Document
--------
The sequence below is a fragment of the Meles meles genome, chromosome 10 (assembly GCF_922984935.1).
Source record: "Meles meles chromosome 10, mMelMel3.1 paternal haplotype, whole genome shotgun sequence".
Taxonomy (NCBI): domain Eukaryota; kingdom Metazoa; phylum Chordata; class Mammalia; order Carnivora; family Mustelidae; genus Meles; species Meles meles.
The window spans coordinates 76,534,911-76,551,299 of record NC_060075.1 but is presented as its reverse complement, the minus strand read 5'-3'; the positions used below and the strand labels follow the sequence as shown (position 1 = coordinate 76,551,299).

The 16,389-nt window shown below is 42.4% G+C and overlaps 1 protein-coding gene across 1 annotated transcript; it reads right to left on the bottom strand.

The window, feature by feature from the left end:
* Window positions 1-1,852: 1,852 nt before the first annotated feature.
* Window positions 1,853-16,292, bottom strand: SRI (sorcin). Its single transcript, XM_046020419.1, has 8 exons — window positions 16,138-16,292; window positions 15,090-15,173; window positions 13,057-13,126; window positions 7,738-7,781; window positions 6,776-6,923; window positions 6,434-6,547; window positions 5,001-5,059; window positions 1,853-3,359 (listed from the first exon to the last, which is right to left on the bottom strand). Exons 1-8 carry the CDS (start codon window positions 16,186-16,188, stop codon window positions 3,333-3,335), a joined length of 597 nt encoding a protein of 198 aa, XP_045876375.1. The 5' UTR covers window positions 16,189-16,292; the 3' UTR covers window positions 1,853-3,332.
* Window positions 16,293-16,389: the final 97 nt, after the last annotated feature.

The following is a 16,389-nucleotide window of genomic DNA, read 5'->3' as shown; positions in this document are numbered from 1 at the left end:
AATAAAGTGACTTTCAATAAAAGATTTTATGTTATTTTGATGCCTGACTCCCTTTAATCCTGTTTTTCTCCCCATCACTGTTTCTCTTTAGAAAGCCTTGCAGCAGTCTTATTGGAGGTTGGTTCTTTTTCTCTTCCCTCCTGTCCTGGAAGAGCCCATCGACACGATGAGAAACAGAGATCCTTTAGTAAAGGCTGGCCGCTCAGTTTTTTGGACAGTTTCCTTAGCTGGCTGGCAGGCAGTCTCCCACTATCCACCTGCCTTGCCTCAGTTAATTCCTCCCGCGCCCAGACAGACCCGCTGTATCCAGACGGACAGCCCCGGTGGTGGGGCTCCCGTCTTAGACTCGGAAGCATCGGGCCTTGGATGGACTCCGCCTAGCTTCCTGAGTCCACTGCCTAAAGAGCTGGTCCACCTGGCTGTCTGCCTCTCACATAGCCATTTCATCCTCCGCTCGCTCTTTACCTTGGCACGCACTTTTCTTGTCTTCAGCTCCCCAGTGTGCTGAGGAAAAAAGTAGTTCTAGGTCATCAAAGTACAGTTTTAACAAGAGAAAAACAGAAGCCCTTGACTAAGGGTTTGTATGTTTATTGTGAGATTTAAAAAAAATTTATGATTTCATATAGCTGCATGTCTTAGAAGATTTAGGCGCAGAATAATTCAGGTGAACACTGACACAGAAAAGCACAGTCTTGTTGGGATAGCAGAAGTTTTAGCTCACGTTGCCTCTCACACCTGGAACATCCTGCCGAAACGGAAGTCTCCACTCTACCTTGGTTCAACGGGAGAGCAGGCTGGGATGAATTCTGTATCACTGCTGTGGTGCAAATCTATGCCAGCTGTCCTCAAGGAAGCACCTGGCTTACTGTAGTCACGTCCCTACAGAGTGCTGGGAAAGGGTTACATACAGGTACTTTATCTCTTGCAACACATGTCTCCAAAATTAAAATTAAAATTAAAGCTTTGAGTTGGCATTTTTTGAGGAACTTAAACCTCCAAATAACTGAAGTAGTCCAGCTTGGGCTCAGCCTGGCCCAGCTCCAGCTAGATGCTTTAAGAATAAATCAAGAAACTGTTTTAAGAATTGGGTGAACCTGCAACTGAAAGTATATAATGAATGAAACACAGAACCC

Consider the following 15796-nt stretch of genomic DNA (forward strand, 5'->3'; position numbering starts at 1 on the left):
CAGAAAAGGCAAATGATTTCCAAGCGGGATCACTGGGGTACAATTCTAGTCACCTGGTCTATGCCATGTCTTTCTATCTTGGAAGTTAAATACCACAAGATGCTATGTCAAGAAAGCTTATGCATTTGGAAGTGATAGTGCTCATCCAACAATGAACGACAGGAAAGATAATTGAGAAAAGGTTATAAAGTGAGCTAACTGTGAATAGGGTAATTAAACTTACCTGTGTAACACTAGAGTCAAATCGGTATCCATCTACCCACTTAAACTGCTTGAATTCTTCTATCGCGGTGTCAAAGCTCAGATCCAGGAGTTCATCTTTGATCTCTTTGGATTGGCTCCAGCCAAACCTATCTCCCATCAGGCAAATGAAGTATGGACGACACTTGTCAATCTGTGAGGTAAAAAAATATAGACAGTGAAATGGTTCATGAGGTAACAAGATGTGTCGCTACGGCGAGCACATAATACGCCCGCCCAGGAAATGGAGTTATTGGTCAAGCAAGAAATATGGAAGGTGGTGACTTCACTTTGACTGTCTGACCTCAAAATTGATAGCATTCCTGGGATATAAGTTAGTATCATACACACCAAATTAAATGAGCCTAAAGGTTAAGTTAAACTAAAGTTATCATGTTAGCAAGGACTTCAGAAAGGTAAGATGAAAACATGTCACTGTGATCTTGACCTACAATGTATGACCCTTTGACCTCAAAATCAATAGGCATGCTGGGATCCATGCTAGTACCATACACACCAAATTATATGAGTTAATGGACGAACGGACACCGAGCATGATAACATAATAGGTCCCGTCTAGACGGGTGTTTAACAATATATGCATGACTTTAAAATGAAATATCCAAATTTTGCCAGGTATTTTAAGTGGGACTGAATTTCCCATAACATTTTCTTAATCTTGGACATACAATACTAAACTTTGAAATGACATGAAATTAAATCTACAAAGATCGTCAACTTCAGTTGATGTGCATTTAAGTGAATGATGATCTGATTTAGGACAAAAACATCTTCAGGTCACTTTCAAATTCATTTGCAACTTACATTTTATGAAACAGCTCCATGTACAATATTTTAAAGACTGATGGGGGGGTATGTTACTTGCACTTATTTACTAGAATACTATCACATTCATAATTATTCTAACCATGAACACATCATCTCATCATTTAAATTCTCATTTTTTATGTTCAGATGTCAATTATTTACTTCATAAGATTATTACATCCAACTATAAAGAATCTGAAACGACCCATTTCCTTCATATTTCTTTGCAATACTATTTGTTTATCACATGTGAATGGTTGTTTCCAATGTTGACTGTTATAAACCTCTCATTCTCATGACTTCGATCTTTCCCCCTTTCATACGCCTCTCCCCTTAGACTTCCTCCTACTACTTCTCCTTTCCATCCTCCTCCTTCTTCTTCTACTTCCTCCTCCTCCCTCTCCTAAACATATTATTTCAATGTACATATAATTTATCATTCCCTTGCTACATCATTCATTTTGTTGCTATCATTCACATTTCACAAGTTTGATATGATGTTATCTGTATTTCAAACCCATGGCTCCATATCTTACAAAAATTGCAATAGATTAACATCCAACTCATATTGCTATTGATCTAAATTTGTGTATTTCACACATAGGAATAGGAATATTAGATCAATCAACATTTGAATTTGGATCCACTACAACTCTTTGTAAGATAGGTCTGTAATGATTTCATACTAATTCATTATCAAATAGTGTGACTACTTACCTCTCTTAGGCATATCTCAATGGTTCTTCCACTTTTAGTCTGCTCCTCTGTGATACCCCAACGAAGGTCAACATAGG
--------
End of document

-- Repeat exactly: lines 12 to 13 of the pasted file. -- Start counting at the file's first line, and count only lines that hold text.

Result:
Consider the following 15796-nt stretch of genomic DNA (forward strand, 5'->3'; position numbering starts at 1 on the left):
CAGAAAAGGCAAATGATTTCCAAGCGGGATCACTGGGGTACAATTCTAGTCACCTGGTCTATGCCATGTCTTTCTATCTTGGAAGTTAAATACCACAAGATGCTATGTCAAGAAAGCTTATGCATTTGGAAGTGATAGTGCTCATCCAACAATGAACGACAGGAAAGATAATTGAGAAAAGGTTATAAAGTGAGCTAACTGTGAATAGGGTAATTAAACTTACCTGTGTAACACTAGAGTCAAATCGGTATCCATCTACCCACTTAAACTGCTTGAATTCTTCTATCGCGGTGTCAAAGCTCAGATCCAGGAGTTCATCTTTGATCTCTTTGGATTGGCTCCAGCCAAACCTATCTCCCATCAGGCAAATGAAGTATGGACGACACTTGTCAATCTGTGAGGTAAAAAAATATAGACAGTGAAATGGTTCATGAGGTAACAAGATGTGTCGCTACGGCGAGCACATAATACGCCCGCCCAGGAAATGGAGTTATTGGTCAAGCAAGAAATATGGAAGGTGGTGACTTCACTTTGACTGTCTGACCTCAAAATTGATAGCATTCCTGGGATATAAGTTAGTATCATACACACCAAATTAAATGAGCCTAAAGGTTAAGTTAAACTAAAGTTATCATGTTAGCAAGGACTTCAGAAAGGTAAGATGAAAACATGTCACTGTGATCTTGACCTACAATGTATGACCCTTTGACCTCAAAATCAATAGGCATGCTGGGATCCATGCTAGTACCATACACACCAAATTATATGAGTTAATGGACGAACGGACACCGAGCATGATAACATAATAGGTCCCGTCTAGACGGGTGTTTAACAATATATGCATGACTTTAAAATGAAATATCCAAATTTTGCCAGGTATTTTAAGTGGGACTGAATTTCCCATAACATTTTCTTAATCTTGGACATACAATACTAAACTTTGAAATGACATGAAATTAAATCTACAAAGATCGTCAACTTCAGTTGATGTGCATTTAAGTGAATGATGATCTGATTTAGGACAAAAACATCTTCAGGTCACTTTCAAATTCATTTGCAACTTACATTTTATGAAACAGCTCCATGTACAATATTTTAAAGACTGATGGGGGGGTATGTTACTTGCACTTATTTACTAGAATACTATCACATTCATAATTATTCTAACCATGAACACATCATCTCATCATTTAAATTCTCATTTTTTATGTTCAGATGTCAATTATTTACTTCATAAGATTATTACATCCAACTATAAAGAATCTGAAACGACCCATTTCCTTCATATTTCTTTGCAATACTATTTGTTTATCACATGTGAATGGTTGTTTCCAATGTTGACTGTTATAAACCTCTCATTCTCATGACTTCGATCTTTCCCCCTTTCATACGCCTCTCCCCTTAGACTTCCTCCTACTACTTCTCCTTTCCATCCTCCTCCTTCTTCTTCTACTTCCTCCTCCTCCCTCTCCTAAACATATTATTTCAATGTACATATAATTTATCATTCCCTTGCTACATCATTCATTTTGTTGCTATCATTCACATTTCACAAGTTTGATATGATGTTATCTGTATTTCAAACCCATGGCTCCATATCTTACAAAAATTGCAATAGATTAACATCCAACTCATATTGCTATTGATCTAAATTTGTGTATTTCACACATAGGAATAGGAATATTAGATCAATCAACATTTGAATTTGGATCCACTACAACTCTTTGTAAGATAGGTCTGTAATGATTTCATACTAATTCATTATCAAATAGTGTGACTACTTACCTCTCTTAGGCATATCTCAATGGTTCTTCCACTTTTAGTCTGCTCCTCTGTGATACCCCAACGAAGGTCAACATAGG